A survey of localized sequence rearrangements in human DNA.

Genomes mutate and evolve in ways simple (substitution or deletion of bases) and complex (e.g. chromosome shattering). We do not fully understand what types of complex mutation occur, and we cannot routinely characterize arbitrarily-complex mutations in a high-throughput, genome-wide manner. Long-read DNA sequencing methods (e.g. PacBio, nanopore) are promising for this task, because one read may encompass a whole complex mutation. We describe an analysis pipeline to characterize arbitrarily-complex ‘local’ mutations, i.e. intrachromosomal mutations encompassed by one DNA read. We apply it to nanopore and PacBio reads from one human cell line (NA12878), and survey sequence rearrangements, both real and…

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Sunday, September 22, 2019

Reproducible integration of multiple sequencing datasets to form high-confidence SNP, indel, and reference calls for five human genome reference materials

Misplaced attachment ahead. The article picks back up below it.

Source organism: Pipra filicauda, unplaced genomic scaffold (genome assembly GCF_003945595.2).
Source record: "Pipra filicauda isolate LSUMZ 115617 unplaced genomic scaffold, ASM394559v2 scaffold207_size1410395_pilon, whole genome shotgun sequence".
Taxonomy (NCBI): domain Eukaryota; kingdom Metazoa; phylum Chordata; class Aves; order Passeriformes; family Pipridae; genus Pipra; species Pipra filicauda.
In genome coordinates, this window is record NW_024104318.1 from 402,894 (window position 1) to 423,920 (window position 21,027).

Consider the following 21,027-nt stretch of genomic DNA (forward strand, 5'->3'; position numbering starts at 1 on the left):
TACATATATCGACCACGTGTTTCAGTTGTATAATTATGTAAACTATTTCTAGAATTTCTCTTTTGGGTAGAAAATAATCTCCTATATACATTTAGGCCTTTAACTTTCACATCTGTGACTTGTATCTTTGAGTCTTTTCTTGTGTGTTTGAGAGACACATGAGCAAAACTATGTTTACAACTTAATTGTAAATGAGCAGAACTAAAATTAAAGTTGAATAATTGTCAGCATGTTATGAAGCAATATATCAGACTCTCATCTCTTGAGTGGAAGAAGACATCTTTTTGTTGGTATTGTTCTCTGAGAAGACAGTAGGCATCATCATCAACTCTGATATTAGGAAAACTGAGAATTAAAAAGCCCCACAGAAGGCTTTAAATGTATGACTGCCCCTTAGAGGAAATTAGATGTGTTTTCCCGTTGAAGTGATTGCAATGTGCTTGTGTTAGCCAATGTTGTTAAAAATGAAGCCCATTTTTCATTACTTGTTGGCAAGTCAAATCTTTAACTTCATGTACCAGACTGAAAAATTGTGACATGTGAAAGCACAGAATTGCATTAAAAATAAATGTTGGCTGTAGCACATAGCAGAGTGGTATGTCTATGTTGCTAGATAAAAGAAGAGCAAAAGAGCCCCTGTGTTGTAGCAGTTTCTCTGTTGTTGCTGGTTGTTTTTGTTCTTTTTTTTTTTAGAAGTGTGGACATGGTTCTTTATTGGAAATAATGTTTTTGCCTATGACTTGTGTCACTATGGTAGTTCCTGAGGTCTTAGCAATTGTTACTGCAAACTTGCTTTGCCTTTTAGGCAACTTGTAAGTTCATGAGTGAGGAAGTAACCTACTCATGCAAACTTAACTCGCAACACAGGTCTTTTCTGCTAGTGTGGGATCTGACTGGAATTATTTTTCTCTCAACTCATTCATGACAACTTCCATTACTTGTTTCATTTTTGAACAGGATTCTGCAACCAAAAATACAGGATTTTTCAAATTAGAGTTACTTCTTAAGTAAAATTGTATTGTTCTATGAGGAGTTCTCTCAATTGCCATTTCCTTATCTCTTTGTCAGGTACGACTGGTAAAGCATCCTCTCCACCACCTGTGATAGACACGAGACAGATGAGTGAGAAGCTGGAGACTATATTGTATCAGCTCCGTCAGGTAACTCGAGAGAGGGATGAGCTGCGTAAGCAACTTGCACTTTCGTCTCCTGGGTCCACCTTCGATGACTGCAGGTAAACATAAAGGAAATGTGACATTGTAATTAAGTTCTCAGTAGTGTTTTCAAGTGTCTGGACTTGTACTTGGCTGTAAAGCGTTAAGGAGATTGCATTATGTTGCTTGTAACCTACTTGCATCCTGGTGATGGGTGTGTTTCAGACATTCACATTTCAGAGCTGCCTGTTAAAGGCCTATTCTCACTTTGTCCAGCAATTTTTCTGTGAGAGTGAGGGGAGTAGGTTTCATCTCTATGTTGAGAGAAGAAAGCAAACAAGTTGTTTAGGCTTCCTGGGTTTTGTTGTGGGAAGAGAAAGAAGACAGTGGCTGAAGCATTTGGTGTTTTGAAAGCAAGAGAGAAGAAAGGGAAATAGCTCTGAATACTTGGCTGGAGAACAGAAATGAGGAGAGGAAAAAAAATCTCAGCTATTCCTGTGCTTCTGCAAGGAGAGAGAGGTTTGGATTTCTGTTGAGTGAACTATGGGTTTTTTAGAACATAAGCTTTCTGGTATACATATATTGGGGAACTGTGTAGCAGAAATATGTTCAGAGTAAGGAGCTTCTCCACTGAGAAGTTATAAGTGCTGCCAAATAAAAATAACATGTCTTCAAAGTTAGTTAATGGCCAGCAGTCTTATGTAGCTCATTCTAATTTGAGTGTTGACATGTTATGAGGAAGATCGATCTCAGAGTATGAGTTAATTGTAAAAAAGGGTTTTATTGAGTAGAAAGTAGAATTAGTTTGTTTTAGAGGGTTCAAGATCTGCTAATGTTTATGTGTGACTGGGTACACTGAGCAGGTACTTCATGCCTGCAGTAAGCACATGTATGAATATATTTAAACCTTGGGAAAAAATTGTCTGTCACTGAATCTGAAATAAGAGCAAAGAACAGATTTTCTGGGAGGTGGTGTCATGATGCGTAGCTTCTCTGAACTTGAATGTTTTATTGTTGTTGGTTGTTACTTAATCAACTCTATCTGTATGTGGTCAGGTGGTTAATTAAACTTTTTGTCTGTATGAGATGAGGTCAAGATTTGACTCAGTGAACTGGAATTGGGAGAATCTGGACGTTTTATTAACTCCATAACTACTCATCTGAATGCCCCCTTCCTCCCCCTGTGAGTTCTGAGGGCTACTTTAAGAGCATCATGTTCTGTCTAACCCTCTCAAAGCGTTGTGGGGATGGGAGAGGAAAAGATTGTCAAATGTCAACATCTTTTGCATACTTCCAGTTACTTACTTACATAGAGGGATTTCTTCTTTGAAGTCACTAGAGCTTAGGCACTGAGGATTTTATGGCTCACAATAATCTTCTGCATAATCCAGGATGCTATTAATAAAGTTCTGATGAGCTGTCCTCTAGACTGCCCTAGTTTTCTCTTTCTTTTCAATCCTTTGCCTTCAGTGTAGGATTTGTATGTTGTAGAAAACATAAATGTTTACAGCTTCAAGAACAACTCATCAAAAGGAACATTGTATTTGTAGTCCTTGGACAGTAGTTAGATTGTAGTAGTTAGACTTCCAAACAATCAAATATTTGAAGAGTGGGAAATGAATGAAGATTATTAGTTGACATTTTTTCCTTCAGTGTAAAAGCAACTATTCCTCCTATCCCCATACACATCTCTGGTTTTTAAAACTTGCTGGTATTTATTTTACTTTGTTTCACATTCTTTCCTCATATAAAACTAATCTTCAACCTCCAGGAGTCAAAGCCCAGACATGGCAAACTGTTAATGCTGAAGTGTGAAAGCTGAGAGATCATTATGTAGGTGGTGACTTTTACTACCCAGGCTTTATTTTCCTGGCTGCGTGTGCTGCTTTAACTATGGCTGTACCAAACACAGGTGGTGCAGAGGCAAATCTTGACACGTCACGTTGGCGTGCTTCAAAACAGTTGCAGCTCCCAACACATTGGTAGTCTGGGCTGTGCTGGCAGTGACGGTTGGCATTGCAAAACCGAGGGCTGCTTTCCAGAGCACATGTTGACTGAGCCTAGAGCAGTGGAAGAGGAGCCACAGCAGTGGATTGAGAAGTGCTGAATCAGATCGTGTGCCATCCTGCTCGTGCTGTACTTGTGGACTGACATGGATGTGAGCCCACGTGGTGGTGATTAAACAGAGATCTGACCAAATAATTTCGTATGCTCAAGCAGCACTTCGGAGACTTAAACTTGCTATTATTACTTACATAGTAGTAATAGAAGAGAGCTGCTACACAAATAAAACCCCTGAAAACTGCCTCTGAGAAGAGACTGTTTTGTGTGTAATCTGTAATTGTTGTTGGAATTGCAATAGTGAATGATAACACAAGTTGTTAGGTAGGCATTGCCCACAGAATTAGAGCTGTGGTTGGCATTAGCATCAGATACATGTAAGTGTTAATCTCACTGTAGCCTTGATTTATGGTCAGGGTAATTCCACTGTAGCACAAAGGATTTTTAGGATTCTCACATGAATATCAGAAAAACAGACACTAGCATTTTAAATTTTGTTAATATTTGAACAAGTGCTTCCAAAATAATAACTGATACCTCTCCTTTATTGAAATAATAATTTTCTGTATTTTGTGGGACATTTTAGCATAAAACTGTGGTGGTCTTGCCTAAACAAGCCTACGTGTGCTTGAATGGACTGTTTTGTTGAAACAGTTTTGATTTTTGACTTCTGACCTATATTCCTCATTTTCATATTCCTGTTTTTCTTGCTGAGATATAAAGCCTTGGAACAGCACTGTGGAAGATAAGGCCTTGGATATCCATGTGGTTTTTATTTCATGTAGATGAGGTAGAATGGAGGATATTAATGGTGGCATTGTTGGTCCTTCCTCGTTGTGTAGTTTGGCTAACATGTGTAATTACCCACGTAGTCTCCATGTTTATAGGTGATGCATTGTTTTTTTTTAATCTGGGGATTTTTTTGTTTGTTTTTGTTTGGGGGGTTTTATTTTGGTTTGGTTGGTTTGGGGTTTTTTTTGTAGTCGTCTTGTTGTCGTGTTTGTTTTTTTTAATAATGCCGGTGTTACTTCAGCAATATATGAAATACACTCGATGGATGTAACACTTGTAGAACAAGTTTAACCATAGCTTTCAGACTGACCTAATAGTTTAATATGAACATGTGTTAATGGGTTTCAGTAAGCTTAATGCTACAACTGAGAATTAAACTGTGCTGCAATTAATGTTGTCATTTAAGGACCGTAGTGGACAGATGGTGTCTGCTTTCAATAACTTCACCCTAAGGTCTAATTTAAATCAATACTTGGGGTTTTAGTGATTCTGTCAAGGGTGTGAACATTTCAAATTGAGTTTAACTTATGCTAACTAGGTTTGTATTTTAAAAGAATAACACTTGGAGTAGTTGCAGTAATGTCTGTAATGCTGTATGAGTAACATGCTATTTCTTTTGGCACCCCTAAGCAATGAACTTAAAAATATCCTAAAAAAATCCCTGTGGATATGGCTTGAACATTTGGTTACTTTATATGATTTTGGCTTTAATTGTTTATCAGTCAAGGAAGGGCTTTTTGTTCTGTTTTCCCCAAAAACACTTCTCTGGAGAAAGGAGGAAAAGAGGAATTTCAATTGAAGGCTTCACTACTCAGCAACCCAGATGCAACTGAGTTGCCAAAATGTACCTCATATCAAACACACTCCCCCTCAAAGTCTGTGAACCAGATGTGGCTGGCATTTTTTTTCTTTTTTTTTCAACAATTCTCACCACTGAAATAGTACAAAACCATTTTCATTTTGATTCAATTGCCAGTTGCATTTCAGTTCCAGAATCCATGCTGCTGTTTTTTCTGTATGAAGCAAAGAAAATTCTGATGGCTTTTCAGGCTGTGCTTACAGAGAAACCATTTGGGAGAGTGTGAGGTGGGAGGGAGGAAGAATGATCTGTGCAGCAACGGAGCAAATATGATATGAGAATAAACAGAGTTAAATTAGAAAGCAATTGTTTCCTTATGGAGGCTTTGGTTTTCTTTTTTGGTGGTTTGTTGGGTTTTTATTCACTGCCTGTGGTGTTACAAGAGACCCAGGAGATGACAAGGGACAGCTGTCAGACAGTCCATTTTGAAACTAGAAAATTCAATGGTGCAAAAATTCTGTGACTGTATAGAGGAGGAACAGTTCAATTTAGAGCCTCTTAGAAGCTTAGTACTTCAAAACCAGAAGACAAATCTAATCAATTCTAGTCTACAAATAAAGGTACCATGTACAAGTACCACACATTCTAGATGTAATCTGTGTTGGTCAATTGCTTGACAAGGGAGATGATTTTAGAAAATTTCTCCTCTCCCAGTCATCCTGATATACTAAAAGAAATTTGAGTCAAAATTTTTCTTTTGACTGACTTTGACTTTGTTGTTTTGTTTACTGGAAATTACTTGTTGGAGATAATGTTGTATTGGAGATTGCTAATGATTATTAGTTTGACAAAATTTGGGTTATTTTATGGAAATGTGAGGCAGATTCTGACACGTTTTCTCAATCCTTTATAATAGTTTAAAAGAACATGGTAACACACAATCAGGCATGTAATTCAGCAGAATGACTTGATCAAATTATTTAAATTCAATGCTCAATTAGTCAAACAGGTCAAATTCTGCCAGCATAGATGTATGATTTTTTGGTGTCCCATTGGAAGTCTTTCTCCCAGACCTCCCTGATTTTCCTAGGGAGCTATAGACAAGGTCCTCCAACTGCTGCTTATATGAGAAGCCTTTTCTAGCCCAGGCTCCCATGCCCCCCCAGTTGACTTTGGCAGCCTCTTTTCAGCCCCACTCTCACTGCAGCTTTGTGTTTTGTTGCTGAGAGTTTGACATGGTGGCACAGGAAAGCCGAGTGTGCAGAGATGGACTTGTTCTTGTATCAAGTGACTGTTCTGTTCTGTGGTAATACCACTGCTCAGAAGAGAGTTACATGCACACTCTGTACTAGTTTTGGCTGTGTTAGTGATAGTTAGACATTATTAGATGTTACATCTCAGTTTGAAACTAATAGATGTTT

Benchmark small variant calls from the Genome in a Bottle Consortium (GIAB) for the CEPH/HapMap genome NA12878 (HG001) have been used extensively for developing, optimizing, and demonstrating performance of sequencing and bioinformatics methods. Here, we develop a reproducible, cloud-based pipeline to integrate multiple sequencing datasets and form benchmark calls, enabling application to arbitrary human genomes. We use these reproducible methods to form high-confidence calls with respect to GRCh37 and GRCh38 for HG001 and 4 additional broadly-consented genomes from the Personal Genome Project that are available as NIST Reference Materials. These new genomes’ broad, open consent with few restrictions on availability…

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Sunday, September 22, 2019

Comparison of phasing strategies for whole human genomes.

Humans are a diploid species that inherit one set of chromosomes paternally and one homologous set of chromosomes maternally. Unfortunately, most human sequencing initiatives ignore this fact in that they do not directly delineate the nucleotide content of the maternal and paternal copies of the 23 chromosomes individuals possess (i.e., they do not ‘phase’ the genome) often because of the costs and complexities of doing so. We compared 11 different widely-used approaches to phasing human genomes using the publicly available ‘Genome-In-A-Bottle’ (GIAB) phased version of the NA12878 genome as a gold standard. The phasing strategies we compared included laboratory-based assays…